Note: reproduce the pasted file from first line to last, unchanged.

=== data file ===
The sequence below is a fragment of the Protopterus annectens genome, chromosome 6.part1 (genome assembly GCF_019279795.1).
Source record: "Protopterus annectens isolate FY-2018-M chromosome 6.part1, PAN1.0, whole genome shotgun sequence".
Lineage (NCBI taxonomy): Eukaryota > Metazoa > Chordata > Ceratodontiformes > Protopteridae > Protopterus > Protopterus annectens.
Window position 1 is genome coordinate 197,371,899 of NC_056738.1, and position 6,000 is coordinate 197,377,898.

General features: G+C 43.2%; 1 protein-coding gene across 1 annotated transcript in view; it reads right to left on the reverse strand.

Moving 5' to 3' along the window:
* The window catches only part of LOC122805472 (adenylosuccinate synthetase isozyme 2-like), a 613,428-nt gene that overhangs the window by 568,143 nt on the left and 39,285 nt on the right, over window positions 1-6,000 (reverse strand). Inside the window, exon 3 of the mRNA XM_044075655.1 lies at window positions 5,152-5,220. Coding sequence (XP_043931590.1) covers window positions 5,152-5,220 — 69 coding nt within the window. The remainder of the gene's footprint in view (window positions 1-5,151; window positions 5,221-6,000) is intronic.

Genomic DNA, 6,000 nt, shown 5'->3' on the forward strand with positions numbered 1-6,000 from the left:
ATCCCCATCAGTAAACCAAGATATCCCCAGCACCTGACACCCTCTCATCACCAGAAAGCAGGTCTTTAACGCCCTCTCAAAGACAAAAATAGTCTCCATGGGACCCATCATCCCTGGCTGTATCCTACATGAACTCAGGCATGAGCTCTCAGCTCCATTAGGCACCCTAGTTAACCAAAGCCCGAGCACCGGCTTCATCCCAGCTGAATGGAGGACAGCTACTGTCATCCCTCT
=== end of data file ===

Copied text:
The sequence below is a fragment of the Protopterus annectens genome, chromosome 6.part1 (genome assembly GCF_019279795.1).
Source record: "Protopterus annectens isolate FY-2018-M chromosome 6.part1, PAN1.0, whole genome shotgun sequence".
Lineage (NCBI taxonomy): Eukaryota > Metazoa > Chordata > Ceratodontiformes > Protopteridae > Protopterus > Protopterus annectens.
Window position 1 is genome coordinate 197,371,899 of NC_056738.1, and position 6,000 is coordinate 197,377,898.

General features: G+C 43.2%; 1 protein-coding gene across 1 annotated transcript in view; it reads right to left on the reverse strand.

Moving 5' to 3' along the window:
* The window catches only part of LOC122805472 (adenylosuccinate synthetase isozyme 2-like), a 613,428-nt gene that overhangs the window by 568,143 nt on the left and 39,285 nt on the right, over window positions 1-6,000 (reverse strand). Inside the window, exon 3 of the mRNA XM_044075655.1 lies at window positions 5,152-5,220. Coding sequence (XP_043931590.1) covers window positions 5,152-5,220 — 69 coding nt within the window. The remainder of the gene's footprint in view (window positions 1-5,151; window positions 5,221-6,000) is intronic.

Genomic DNA, 6,000 nt, shown 5'->3' on the forward strand with positions numbered 1-6,000 from the left:
ATCCCCATCAGTAAACCAAGATATCCCCAGCACCTGACACCCTCTCATCACCAGAAAGCAGGTCTTTAACGCCCTCTCAAAGACAAAAATAGTCTCCATGGGACCCATCATCCCTGGCTGTATCCTACATGAACTCAGGCATGAGCTCTCAGCTCCATTAGGCACCCTAGTTAACCAAAGCCCGAGCACCGGCTTCATCCCAGCTGAATGGAGGACAGCTACTGTCATCCCTCT